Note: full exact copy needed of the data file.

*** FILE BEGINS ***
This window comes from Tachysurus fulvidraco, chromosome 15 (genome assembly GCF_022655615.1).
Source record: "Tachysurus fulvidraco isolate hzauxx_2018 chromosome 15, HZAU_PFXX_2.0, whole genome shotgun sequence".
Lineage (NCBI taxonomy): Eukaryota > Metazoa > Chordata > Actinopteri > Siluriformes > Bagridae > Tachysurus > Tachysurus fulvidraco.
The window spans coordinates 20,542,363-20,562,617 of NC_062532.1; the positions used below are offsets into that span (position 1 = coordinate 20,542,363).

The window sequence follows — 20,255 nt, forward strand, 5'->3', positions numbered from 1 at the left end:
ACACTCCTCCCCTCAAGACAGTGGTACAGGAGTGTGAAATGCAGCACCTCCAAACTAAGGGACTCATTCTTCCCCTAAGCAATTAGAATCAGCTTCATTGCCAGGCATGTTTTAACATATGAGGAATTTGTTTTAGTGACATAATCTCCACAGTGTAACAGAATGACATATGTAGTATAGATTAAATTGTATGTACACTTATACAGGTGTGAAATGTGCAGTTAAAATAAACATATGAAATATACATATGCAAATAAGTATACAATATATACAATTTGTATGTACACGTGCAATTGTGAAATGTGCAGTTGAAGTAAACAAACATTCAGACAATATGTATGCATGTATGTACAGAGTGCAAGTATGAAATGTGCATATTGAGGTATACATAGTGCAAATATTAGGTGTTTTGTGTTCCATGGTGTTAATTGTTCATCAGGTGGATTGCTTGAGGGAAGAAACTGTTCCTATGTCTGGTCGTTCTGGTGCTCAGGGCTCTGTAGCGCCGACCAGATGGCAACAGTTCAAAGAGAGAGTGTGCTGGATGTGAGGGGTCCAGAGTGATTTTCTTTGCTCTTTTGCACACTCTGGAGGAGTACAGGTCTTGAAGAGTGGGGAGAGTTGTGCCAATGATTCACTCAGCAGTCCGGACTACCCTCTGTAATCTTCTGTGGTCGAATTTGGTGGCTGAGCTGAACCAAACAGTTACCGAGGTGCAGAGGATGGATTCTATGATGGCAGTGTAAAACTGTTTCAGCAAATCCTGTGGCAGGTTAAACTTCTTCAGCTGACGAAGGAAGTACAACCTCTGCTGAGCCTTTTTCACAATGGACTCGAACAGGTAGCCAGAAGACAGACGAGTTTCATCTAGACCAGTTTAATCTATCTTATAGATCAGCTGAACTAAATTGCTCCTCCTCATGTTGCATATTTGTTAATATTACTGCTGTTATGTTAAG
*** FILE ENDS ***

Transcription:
This window comes from Tachysurus fulvidraco, chromosome 15 (genome assembly GCF_022655615.1).
Source record: "Tachysurus fulvidraco isolate hzauxx_2018 chromosome 15, HZAU_PFXX_2.0, whole genome shotgun sequence".
Lineage (NCBI taxonomy): Eukaryota > Metazoa > Chordata > Actinopteri > Siluriformes > Bagridae > Tachysurus > Tachysurus fulvidraco.
The window spans coordinates 20,542,363-20,562,617 of NC_062532.1; the positions used below are offsets into that span (position 1 = coordinate 20,542,363).

The window sequence follows — 20,255 nt, forward strand, 5'->3', positions numbered from 1 at the left end:
ACACTCCTCCCCTCAAGACAGTGGTACAGGAGTGTGAAATGCAGCACCTCCAAACTAAGGGACTCATTCTTCCCCTAAGCAATTAGAATCAGCTTCATTGCCAGGCATGTTTTAACATATGAGGAATTTGTTTTAGTGACATAATCTCCACAGTGTAACAGAATGACATATGTAGTATAGATTAAATTGTATGTACACTTATACAGGTGTGAAATGTGCAGTTAAAATAAACATATGAAATATACATATGCAAATAAGTATACAATATATACAATTTGTATGTACACGTGCAATTGTGAAATGTGCAGTTGAAGTAAACAAACATTCAGACAATATGTATGCATGTATGTACAGAGTGCAAGTATGAAATGTGCATATTGAGGTATACATAGTGCAAATATTAGGTGTTTTGTGTTCCATGGTGTTAATTGTTCATCAGGTGGATTGCTTGAGGGAAGAAACTGTTCCTATGTCTGGTCGTTCTGGTGCTCAGGGCTCTGTAGCGCCGACCAGATGGCAACAGTTCAAAGAGAGAGTGTGCTGGATGTGAGGGGTCCAGAGTGATTTTCTTTGCTCTTTTGCACACTCTGGAGGAGTACAGGTCTTGAAGAGTGGGGAGAGTTGTGCCAATGATTCACTCAGCAGTCCGGACTACCCTCTGTAATCTTCTGTGGTCGAATTTGGTGGCTGAGCTGAACCAAACAGTTACCGAGGTGCAGAGGATGGATTCTATGATGGCAGTGTAAAACTGTTTCAGCAAATCCTGTGGCAGGTTAAACTTCTTCAGCTGACGAAGGAAGTACAACCTCTGCTGAGCCTTTTTCACAATGGACTCGAACAGGTAGCCAGAAGACAGACGAGTTTCATCTAGACCAGTTTAATCTATCTTATAGATCAGCTGAACTAAATTGCTCCTCCTCATGTTGCATATTTGTTAATATTACTGCTGTTATGTTAAG